I'm in the midst of trying to teach myself programming. I started the same way that I'm sure most people start; making small, messy apps and games that do simple things in not-so-simple ways. Recently, I've been trying to take the next step by writing a slightly more complex game that uses OOP design to write better, more modular code!
The main issue I've been having is the design of my main StateManager (FSM) class (to switch between intro/menu/game/etc screen states). I've looked high and low, and I've only really seen two methods of designing them:
Use a switch/case statement + an enum to switch between states..
Make a singleton FSM class that handles pushing/popping states to/from a vector..
Now, my problem is, the switch case statement is very repetitive and clunky, and it kind of works against my goal of using this project to teach myself OOP.
My second, and bigger problem is the 'singleton' suggestion.
As I said before, I'm trying to teach myself, and I still have a lot to learn when it comes to programming, especially in the field of OOP and design patterns and all that stuff. I've run into an issue where, for EVERY single 'singletons are evil' thread and discussion that I find, I find just as many tutorials and references where people use singletons in their code to make 'engine' classes and FSMs. It's a very consistent mixed message.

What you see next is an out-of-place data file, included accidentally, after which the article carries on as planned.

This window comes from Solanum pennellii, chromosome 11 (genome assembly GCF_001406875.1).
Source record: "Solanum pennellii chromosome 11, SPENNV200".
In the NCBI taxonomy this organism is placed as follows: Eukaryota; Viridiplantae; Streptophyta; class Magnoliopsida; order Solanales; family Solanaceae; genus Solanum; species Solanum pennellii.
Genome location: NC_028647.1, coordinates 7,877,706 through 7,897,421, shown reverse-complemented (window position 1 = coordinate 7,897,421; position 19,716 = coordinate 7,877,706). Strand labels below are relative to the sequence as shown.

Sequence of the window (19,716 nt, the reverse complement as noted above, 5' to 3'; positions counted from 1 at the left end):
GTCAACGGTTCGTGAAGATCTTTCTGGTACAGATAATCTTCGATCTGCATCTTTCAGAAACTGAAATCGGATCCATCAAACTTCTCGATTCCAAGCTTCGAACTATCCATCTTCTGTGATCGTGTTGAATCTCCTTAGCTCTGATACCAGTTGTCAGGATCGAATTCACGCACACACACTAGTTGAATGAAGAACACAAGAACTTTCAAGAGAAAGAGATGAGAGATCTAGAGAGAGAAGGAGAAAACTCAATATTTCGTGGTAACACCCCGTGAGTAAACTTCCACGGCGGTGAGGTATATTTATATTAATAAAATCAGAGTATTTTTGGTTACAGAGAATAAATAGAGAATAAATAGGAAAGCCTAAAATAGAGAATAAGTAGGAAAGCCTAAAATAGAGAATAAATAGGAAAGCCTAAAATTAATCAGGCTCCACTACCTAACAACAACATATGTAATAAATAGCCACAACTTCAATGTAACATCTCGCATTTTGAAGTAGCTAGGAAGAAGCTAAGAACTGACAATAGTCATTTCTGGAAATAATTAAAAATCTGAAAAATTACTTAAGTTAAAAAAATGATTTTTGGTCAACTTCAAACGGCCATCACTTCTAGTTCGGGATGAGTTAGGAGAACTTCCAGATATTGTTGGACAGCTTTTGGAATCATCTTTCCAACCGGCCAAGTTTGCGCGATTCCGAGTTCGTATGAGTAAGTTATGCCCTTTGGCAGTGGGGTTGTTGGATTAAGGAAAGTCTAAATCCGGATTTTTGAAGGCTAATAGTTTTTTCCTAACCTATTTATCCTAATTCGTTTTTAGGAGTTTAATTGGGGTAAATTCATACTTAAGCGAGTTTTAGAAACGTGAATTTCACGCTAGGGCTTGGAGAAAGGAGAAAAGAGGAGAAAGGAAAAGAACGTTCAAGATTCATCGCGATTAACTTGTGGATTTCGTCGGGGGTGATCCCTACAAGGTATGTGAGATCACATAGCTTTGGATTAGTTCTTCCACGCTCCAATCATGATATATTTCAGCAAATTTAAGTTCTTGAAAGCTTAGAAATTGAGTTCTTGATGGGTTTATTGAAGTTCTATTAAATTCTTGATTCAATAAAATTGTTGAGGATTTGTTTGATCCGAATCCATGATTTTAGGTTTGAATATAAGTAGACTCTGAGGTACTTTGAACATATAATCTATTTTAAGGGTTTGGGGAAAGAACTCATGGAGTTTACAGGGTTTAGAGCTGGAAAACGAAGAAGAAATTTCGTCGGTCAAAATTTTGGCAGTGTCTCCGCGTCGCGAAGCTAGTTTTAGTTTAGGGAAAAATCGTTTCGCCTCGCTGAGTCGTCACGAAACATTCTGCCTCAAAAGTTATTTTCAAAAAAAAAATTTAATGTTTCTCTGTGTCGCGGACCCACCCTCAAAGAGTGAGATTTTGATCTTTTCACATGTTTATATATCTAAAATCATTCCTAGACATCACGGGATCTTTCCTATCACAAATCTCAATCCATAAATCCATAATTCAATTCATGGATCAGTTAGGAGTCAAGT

I suppose I just don't understand why... Even if you only want/intend to have a single object of a class, why is it necessary/beneficial to make the constructor private and create a singleton? I've read a lot about how singletons are bad, how they are essentially global, how they get in the way of multi-threading, and how many programmers consider them overused or just plain bad design... Yet I see example after example of people using them, and very few counter examples showing alternate methods.
Couldn't the same type of thing be done with just a regular class? What's the purpose of explicitly restricting the creation of instances? I've heard only negative things about singletons, yet people seem to use them constantly... Am I completely missing something about singletons and OOP?
Is the use of singletons just a trend, or is it just a trend when people call singletons 'evil'? How do I get around this..? Isn't there something between the switch/case FSM and the singleton FSM?? Couldn't someone design their program's state system the exact same way without making any of their classes singletons? Would that change something? [confused]